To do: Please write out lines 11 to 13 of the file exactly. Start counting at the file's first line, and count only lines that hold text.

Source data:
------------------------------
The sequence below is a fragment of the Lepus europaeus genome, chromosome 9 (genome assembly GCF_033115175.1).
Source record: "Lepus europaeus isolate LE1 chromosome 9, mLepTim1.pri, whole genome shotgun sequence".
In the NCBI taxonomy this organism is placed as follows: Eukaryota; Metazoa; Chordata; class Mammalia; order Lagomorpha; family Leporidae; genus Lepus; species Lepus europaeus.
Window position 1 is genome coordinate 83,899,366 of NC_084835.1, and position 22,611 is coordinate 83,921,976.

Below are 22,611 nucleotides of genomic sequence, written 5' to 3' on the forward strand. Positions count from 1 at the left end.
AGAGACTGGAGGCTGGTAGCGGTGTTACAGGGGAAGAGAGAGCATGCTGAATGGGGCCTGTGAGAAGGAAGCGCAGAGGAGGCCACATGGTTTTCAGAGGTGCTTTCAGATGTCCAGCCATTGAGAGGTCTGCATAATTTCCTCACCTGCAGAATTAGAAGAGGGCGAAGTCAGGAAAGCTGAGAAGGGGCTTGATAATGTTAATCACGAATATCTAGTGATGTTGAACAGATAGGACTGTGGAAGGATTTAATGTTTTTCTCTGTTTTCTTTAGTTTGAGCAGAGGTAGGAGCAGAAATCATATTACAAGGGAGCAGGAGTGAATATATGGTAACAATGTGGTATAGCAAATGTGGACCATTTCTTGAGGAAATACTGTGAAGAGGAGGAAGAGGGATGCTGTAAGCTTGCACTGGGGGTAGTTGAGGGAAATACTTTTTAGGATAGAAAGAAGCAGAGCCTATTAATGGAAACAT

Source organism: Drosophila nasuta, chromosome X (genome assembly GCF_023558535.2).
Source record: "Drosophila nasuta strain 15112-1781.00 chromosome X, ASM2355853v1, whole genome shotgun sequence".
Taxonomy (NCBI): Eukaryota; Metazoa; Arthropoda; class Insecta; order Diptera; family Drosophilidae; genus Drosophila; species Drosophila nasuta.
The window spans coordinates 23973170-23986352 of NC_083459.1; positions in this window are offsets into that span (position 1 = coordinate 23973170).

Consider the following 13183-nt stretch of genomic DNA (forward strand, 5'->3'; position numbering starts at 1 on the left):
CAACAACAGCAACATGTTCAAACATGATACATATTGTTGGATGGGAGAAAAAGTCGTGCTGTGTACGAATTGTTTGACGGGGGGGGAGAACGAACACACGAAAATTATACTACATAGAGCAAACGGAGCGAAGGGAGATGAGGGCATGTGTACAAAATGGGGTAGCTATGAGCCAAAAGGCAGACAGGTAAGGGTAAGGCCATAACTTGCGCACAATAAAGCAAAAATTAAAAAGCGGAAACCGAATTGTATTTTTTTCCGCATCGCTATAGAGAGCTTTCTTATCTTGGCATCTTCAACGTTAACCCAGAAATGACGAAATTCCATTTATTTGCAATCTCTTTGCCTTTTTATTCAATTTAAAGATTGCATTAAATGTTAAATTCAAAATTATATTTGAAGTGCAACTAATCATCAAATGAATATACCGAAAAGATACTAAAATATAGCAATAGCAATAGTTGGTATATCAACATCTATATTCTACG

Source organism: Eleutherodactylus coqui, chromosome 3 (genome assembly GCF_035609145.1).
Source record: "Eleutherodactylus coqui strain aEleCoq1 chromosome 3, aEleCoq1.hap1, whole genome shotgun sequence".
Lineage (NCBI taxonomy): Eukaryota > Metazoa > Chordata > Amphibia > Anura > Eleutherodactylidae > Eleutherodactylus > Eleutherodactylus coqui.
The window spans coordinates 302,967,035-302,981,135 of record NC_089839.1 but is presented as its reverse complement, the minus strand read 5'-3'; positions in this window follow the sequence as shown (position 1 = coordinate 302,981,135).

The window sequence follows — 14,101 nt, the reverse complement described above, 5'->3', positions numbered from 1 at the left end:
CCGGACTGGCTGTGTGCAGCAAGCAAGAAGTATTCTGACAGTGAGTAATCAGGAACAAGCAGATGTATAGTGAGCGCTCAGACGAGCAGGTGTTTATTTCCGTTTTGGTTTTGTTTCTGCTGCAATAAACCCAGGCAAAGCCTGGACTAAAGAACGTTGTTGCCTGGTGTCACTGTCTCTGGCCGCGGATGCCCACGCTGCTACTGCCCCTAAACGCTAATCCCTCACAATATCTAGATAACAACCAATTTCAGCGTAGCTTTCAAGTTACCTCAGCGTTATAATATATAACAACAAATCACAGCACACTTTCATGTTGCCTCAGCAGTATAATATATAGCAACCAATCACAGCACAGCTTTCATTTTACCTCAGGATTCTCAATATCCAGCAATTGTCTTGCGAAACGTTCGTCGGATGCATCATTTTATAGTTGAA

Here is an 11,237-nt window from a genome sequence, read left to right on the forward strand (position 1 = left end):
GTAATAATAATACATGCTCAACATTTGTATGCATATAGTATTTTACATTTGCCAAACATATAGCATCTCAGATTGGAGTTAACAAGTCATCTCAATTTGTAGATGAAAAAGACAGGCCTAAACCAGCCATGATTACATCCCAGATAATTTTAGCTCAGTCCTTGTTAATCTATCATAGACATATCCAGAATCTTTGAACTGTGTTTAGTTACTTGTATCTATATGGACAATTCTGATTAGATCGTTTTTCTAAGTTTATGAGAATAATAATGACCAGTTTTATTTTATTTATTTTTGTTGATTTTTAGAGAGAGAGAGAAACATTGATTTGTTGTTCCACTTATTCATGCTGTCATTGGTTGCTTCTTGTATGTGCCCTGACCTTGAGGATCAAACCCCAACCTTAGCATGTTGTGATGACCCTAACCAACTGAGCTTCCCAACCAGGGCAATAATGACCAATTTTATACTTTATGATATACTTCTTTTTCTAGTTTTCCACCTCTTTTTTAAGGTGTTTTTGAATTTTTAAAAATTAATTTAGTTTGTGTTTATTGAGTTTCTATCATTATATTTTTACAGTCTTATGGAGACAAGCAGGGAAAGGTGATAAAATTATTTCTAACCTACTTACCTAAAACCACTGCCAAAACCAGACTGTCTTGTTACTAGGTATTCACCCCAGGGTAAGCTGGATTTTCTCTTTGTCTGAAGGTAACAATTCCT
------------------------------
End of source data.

Consider the following 13183-nt stretch of genomic DNA (forward strand, 5'->3'; position numbering starts at 1 on the left):
CAACAACAGCAACATGTTCAAACATGATACATATTGTTGGATGGGAGAAAAAGTCGTGCTGTGTACGAATTGTTTGACGGGGGGGGAGAACGAACACACGAAAATTATACTACATAGAGCAAACGGAGCGAAGGGAGATGAGGGCATGTGTACAAAATGGGGTAGCTATGAGCCAAAAGGCAGACAGGTAAGGGTAAGGCCATAACTTGCGCACAATAAAGCAAAAATTAAAAAGCGGAAACCGAATTGTATTTTTTTCCGCATCGCTATAGAGAGCTTTCTTATCTTGGCATCTTCAACGTTAACCCAGAAATGACGAAATTCCATTTATTTGCAATCTCTTTGCCTTTTTATTCAATTTAAAGATTGCATTAAATGTTAAATTCAAAATTATATTTGAAGTGCAACTAATCATCAAATGAATATACCGAAAAGATACTAAAATATAGCAATAGCAATAGTTGGTATATCAACATCTATATTCTACG

Source organism: Eleutherodactylus coqui, chromosome 3 (genome assembly GCF_035609145.1).